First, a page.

Browne Amplification Carbon review: the lower-gain half of the Protein dual overdrive goes out on its own

Browne Amplification Carbon review: the lower-gain half of the Protein dual overdrive goes out on its own

Well, this is timely. With the new reissues sparking a revival of interest in Marshall’s sort-of-classic stompboxes from 30-odd years ago, what should turn up on our doorstep but the Carbon from Browne Amplification – a premium overdrive pedal based on one of them, the Bluesbreaker.

READ MORE: Review: Browne Amplification Protein Dual Overdrive

By ‘sort-of-classic’ we mean that, if we’re honest, there wasn’t exactly mass wailing in the streets when those original black wedges were killed off in 1992. And that might have been the end of the story, had pedalboard snoopers not noticed a few years later that a Marshall Bluesbreaker was playing a crucial role at the feet of modern guitar hero John Mayer.
Cue a surge in demand for the discontinued pedal… and, soon afterward, the emergence of several boutique drives designed to deliver the naturalistic tones of the Bluesbreaker in a more refined and robust form. Among them was the Browne Protein.
The Protein is a dual overdrive with this circuit on one side and a Nobels ODR-1 type on the other. It’s a much-lauded pedal, but offering the Bluesbreaker half on its own makes a lot of sense, given how many players either have the other half covered already or simply don’t want it and would rather spend the extra cash on chocolates.
It’s a simple three-knob affair – level, gain and tone – in a handsome cobalt blue enclosure with Browne’s familiar ‘industrial chic’ name-plate in the middle and a blue LED next to the soft-touch footswitch.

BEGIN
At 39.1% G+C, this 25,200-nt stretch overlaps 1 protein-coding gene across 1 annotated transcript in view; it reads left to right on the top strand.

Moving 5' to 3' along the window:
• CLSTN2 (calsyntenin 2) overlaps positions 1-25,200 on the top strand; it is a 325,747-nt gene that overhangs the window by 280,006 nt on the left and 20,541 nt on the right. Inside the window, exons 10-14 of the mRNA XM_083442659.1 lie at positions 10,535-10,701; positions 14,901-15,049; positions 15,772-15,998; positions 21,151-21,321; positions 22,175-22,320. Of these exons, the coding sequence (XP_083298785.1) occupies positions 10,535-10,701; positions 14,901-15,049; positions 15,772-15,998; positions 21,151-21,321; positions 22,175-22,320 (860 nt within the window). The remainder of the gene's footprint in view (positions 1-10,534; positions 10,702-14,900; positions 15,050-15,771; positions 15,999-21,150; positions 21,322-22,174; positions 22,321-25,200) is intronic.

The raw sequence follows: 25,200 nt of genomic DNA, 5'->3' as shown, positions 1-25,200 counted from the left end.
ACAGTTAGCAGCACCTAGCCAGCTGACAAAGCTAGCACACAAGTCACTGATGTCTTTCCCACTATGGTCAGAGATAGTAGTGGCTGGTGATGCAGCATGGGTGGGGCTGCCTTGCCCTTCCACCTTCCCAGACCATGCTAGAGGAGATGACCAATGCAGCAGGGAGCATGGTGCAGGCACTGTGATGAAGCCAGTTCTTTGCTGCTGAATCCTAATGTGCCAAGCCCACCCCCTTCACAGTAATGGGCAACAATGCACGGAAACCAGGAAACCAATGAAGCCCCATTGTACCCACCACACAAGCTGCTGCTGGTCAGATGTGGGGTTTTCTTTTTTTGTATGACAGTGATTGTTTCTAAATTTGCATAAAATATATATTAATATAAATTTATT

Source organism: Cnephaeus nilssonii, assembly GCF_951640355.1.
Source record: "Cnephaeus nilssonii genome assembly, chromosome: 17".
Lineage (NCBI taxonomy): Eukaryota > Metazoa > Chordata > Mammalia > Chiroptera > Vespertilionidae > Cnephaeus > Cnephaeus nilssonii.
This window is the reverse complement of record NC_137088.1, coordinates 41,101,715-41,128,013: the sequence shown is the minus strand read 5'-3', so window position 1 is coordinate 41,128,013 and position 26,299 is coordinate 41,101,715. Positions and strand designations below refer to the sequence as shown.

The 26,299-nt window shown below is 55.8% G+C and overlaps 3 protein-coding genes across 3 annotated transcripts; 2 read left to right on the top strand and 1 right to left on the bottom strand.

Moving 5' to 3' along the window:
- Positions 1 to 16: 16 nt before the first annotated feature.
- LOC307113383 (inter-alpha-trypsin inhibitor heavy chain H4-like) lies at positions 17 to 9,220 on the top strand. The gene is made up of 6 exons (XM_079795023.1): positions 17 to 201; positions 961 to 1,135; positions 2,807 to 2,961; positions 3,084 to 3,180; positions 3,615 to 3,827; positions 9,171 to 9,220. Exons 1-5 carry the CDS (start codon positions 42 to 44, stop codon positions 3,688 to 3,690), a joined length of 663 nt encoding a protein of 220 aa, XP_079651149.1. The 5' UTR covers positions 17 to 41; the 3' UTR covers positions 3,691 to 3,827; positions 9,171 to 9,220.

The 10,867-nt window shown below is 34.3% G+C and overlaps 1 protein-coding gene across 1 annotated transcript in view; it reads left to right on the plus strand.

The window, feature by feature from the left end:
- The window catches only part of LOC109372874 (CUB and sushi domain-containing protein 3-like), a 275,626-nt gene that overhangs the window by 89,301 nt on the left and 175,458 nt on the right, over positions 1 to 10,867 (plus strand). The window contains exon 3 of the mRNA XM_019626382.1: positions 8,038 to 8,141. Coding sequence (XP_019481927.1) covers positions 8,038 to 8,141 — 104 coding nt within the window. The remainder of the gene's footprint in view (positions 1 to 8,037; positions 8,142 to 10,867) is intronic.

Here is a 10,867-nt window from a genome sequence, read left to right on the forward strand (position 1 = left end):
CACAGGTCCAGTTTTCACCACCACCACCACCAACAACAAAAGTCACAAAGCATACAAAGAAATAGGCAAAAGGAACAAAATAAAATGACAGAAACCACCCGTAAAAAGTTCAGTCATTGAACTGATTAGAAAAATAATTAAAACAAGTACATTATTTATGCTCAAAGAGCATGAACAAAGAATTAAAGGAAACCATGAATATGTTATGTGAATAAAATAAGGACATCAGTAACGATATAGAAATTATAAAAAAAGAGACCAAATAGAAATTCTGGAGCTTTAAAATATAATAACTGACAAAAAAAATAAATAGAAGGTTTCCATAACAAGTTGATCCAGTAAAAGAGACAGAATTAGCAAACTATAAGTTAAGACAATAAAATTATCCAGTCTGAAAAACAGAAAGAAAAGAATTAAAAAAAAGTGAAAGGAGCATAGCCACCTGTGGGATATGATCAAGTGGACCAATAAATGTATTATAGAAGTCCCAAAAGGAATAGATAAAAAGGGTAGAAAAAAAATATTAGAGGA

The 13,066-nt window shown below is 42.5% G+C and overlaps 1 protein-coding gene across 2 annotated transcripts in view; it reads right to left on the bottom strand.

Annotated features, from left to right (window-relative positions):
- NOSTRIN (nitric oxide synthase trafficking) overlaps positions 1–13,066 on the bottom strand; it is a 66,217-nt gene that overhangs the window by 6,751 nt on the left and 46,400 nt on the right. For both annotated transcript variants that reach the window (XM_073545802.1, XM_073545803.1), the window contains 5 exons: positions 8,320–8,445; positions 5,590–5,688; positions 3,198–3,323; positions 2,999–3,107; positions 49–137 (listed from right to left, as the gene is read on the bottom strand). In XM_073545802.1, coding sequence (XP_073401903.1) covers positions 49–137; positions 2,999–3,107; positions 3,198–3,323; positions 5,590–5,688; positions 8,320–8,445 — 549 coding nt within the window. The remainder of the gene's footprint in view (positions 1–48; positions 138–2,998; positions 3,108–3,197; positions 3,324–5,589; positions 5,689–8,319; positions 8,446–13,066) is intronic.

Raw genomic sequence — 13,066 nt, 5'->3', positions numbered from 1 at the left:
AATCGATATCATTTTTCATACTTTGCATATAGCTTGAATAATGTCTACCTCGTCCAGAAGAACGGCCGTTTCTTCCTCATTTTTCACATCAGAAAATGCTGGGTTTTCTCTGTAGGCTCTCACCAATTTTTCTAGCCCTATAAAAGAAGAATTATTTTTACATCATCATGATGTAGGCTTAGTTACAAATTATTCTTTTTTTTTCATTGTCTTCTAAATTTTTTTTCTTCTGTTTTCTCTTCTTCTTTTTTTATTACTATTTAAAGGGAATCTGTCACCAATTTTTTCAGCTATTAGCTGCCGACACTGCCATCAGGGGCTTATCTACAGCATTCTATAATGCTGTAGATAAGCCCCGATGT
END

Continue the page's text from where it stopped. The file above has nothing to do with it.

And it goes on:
In use
This is a relatively low-gain device, so even with the right-hand knob maxed out you’re not going to fall into a vat of hot fuzz – but as it turns out, you may not even want to push it past halfway. And you may also not want to turn it off: the Carbon can be broadly classed as a transparent overdrive, and it absolutely excels as an always-on enhancer for a clean amp.
For the first half of that gain knob’s travel, the pedal is working like a light coating of breadcrumbs on your macaroni cheese: adding some richness and texture but not changing the fundamental flavour. There’s no Screamer-style mids hump or bass cut, and neither is there a flattering dip to make everything sound sweeter – just a slightly scuzzy-edged version of your bypass tone.
When we do crank it past noon, the steady increase in drive brings with it a crisping-up of the top end that immediately makes things feel much more aggressive. This is easily countered by turning the tone knob the other way – it can go right down to minimum without getting unusably dark – but you might also be happy to leave things wide open for a fresh, edgy take on transparent overdrive.
At just about any setting, the playing feel of the Carbon is as uncannily amp-like as its tone. It works every bit as well going into a preamp that’s already breaking up, and gets on famously with other dirt pedals – which you’ll already know if you’ve heard this circuit in its original dual-drive context.
Speaking of which, if you like the idea of the other half of the Protein as a standalone pedal, watch out for our upcoming review of the Browne Atom. Spoiler alert: It’s not too shoddy either.

Key Features

PRICE £239

DESCRIPTION Overdrive pedal, made in the USA

CONTROLS Level, gain, tone

FEATURES True bypass, powered by 9-volt mains supply only

DIMENSIONS 120 x 72 x 59mm


Like this? Try these

Marshall Bluesbreaker £169

JHS Pedals Morning Glory £195

J Rockett Blue Note £205

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